Zoe shared some thoughts related to this recently, particularly in relation to charity-shops. My advice to her was to identify things that she really needs (for her daughter), and be fairly ruthless about not picking up lots of other cute stuff which simply duplicates existing items/sizes. For example, I know that my 8yo doesn't need ANY short-sleeved t-shirts, but has only 2 or 3 long-sleeve tops, so if I'm browsing anywhere then that's what I focus on.  

I am also ruthless about passing things on when they are too small. However, one note of caution here - some things can have a longer life-span than you might think, so my other tip: don't believe the age labels! Baby leggings are one example, once nappies are abandoned they can find further use as toddler shorts/capris. Some dresses also work well as tunic or top as girls grow, and shirred sun dresses can easily become skirts later on. If you have slim kids, then baby/toddler trousers can double as shorts for older kids. As a case in point, earlier this summer I noticed my older son (aged 8 1/2) wearing a pair of grey shorts I didn't recognise. They looked great - but seemed just a little bit neat around his backside. He had been wearing them all day - so they obviously were comfortable enough for summer camp. I asked him to take them off, and we checked the label. They weren't his shorts, they were his 2 yo brother's trousers, and were labelled 12-18 months (little bean has REALLY short legs and all my kiddos are slim around the waist/hips)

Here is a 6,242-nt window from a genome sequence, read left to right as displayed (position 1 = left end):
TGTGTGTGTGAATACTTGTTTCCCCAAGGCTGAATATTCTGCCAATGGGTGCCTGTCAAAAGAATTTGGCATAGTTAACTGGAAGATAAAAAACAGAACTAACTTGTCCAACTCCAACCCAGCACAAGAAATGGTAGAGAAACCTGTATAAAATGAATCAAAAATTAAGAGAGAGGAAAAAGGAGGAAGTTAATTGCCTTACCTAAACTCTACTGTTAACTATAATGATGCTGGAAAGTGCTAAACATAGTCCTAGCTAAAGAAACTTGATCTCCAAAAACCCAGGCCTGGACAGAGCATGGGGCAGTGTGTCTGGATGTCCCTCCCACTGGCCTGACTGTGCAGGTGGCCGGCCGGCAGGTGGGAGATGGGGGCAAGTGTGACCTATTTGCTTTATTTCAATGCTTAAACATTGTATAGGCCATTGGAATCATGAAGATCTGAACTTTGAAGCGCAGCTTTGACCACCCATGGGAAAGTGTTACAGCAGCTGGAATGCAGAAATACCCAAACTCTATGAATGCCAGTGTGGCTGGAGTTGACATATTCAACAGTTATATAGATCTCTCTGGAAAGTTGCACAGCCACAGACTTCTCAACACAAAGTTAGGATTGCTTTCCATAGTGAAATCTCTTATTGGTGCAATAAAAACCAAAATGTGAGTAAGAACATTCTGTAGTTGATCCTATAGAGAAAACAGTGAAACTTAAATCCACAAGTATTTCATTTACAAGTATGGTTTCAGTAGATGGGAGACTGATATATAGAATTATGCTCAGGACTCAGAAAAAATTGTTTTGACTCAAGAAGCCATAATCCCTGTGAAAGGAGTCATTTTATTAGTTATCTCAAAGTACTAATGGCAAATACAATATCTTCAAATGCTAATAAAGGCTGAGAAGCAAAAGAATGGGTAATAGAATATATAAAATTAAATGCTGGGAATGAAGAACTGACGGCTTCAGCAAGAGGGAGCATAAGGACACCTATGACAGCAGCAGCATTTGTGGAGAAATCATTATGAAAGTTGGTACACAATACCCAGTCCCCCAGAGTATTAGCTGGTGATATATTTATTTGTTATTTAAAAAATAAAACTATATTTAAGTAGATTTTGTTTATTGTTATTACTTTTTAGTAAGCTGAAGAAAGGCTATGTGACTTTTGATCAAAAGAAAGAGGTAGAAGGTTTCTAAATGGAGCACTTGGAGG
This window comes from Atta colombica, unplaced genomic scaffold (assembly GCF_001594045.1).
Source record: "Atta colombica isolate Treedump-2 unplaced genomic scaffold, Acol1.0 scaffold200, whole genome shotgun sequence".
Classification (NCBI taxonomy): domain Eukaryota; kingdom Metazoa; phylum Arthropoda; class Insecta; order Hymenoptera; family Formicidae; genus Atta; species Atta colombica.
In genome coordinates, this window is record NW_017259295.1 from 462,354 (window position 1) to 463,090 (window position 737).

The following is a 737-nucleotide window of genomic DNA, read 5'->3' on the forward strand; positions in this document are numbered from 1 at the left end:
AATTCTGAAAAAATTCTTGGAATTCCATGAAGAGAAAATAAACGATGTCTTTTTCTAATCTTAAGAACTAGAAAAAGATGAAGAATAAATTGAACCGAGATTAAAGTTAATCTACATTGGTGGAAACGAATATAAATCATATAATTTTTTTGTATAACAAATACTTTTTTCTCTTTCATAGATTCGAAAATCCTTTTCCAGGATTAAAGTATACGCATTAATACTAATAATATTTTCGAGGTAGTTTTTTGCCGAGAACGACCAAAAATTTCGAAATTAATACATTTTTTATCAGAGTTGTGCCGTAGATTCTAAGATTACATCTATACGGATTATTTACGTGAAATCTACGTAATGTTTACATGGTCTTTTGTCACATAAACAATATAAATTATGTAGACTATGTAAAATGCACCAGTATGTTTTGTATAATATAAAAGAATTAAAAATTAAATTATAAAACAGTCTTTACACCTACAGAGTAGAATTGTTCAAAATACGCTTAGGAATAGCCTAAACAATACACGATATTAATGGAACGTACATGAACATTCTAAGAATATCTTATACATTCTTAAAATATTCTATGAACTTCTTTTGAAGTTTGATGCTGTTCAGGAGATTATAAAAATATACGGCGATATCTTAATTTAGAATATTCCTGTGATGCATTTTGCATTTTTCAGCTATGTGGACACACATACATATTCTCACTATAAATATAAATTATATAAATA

I don't really have a conclusion about all this - but I think bloggers and designers and parents need to think and talk as much about the sustainability and ethics of childrens clothing and fashion as we do about adult clothing/fashion. Children aren't in a position to think about all of this. We need to model the behaviour and habits we would like to see them adopt (e.g. conscious consumption and a recognition that we cant have ALL the things), but we cant expect them to weigh up the options - we need to do it - accepting of course that children should be able to influence what they wear and be given the agency to choose for themselves.  

In addition, I would really like to see some indie designers producing garments which are designed to be long-lasting - with features that make them adaptable over several seasons for growing children. I love making things for my kids, but when they grow fast, I want to invest my time in making items that will last for more than a couple of months. Has anyone got any links/advice to share about building a coherent/capsule wardrobe for kids? 

I'd love to hear what you think. Do share your thoughts!